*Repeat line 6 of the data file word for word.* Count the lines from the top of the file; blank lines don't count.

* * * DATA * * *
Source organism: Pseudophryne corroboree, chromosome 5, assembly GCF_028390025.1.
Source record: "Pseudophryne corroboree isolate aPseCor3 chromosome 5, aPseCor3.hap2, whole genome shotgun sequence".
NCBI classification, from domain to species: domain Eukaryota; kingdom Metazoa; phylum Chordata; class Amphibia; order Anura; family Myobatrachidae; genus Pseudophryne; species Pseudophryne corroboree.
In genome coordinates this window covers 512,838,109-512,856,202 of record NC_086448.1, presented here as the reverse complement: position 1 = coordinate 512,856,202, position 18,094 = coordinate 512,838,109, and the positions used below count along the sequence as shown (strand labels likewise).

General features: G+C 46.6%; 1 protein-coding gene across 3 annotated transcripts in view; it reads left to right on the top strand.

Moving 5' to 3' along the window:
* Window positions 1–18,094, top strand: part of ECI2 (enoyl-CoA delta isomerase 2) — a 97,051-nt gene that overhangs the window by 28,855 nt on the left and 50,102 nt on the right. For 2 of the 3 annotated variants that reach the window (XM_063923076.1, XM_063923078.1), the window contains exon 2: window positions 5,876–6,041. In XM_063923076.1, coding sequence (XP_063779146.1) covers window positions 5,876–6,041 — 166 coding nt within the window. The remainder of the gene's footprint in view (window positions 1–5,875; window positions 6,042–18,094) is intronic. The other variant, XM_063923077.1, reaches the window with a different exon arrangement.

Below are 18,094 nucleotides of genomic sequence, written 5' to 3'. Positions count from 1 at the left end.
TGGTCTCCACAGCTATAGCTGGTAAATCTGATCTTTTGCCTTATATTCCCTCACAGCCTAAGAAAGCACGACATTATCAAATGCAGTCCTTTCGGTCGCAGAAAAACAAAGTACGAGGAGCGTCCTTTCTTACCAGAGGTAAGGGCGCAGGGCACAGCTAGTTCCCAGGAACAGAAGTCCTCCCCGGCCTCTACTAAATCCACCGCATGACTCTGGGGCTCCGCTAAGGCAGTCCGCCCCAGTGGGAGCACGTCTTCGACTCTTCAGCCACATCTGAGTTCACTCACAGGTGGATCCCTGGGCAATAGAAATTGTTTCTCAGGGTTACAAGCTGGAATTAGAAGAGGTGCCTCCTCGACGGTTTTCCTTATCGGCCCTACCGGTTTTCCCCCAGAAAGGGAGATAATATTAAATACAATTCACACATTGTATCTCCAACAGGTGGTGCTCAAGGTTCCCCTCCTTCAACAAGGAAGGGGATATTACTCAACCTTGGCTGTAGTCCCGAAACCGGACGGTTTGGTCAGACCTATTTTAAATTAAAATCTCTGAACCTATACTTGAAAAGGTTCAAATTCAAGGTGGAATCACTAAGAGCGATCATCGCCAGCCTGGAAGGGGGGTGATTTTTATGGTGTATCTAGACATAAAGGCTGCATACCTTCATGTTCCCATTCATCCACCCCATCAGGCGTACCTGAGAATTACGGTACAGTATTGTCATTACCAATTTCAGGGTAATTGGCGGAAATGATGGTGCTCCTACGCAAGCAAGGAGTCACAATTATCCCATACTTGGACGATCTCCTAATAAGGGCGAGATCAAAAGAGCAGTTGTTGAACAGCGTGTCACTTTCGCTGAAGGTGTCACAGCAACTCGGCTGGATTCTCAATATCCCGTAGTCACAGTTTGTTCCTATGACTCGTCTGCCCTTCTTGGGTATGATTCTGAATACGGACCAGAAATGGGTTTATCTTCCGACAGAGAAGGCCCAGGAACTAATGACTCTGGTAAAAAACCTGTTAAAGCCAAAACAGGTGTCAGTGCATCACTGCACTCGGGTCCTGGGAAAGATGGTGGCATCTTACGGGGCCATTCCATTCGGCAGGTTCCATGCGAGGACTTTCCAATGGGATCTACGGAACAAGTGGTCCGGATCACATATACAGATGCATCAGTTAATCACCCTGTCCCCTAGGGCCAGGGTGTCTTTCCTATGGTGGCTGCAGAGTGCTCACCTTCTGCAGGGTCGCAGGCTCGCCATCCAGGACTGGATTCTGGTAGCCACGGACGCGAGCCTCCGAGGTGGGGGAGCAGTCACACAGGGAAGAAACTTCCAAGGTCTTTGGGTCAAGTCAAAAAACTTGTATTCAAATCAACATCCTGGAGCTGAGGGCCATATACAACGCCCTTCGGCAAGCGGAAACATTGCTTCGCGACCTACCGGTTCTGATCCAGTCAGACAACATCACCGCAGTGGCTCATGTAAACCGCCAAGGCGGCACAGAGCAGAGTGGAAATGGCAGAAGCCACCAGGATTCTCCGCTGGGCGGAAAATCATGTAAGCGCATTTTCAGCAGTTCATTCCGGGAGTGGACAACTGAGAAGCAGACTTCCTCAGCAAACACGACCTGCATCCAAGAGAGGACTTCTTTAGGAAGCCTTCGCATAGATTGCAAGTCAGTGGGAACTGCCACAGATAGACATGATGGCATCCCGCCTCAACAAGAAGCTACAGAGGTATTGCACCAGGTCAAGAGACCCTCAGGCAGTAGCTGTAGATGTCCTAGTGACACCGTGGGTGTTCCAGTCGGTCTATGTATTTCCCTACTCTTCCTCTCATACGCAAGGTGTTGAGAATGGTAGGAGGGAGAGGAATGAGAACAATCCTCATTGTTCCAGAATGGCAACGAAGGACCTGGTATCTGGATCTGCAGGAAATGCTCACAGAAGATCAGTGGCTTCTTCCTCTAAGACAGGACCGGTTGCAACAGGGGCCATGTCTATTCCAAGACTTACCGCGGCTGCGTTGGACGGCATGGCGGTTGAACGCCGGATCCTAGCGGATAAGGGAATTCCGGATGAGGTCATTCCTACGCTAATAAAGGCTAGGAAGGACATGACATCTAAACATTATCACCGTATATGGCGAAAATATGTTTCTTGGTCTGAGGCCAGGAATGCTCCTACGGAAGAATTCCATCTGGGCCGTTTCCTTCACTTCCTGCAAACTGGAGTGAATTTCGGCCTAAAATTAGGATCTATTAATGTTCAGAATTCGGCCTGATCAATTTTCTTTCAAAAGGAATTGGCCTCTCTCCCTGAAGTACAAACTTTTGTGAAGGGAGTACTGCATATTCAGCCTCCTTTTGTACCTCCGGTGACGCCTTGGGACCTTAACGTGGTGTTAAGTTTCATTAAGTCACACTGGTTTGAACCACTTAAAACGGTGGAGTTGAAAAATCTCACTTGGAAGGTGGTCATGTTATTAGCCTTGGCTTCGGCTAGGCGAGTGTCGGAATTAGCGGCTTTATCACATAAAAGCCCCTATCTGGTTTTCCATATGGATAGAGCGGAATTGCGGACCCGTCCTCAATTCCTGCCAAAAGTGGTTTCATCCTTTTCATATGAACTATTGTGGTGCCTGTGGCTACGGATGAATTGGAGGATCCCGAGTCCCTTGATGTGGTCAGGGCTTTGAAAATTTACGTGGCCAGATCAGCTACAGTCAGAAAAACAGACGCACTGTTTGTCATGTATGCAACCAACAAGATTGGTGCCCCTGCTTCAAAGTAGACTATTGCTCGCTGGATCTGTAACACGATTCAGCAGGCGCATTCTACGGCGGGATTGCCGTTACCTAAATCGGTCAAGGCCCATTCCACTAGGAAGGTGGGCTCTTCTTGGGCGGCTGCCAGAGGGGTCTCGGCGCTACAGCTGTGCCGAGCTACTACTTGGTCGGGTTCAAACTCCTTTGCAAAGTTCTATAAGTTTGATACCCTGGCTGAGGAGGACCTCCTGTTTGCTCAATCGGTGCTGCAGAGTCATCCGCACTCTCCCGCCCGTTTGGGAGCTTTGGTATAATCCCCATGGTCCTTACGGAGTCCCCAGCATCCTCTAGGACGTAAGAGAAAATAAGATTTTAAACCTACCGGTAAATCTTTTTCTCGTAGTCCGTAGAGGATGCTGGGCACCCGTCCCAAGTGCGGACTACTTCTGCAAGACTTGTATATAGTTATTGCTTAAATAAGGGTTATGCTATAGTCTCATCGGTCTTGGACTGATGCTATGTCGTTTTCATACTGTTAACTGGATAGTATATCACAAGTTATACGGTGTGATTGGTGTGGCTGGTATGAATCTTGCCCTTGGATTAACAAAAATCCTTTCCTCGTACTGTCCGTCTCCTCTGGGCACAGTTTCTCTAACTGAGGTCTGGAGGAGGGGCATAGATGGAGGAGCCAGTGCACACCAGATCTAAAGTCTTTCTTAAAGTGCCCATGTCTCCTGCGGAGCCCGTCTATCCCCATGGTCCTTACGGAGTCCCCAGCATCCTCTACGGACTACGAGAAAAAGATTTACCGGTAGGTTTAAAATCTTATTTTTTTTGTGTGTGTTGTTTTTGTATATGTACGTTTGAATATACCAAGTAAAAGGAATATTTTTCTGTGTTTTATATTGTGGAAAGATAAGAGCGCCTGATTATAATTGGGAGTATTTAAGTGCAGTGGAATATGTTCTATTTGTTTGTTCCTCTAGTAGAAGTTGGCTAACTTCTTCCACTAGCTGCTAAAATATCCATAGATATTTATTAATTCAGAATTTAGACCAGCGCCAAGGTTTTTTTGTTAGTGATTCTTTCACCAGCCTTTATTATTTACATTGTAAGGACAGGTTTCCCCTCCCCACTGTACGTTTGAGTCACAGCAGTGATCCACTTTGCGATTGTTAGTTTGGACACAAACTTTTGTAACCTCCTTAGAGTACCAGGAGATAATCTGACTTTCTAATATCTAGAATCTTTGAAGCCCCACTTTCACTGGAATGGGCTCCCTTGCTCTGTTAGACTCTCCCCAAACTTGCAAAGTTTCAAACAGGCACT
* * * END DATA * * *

Moving 5' to 3' along the window: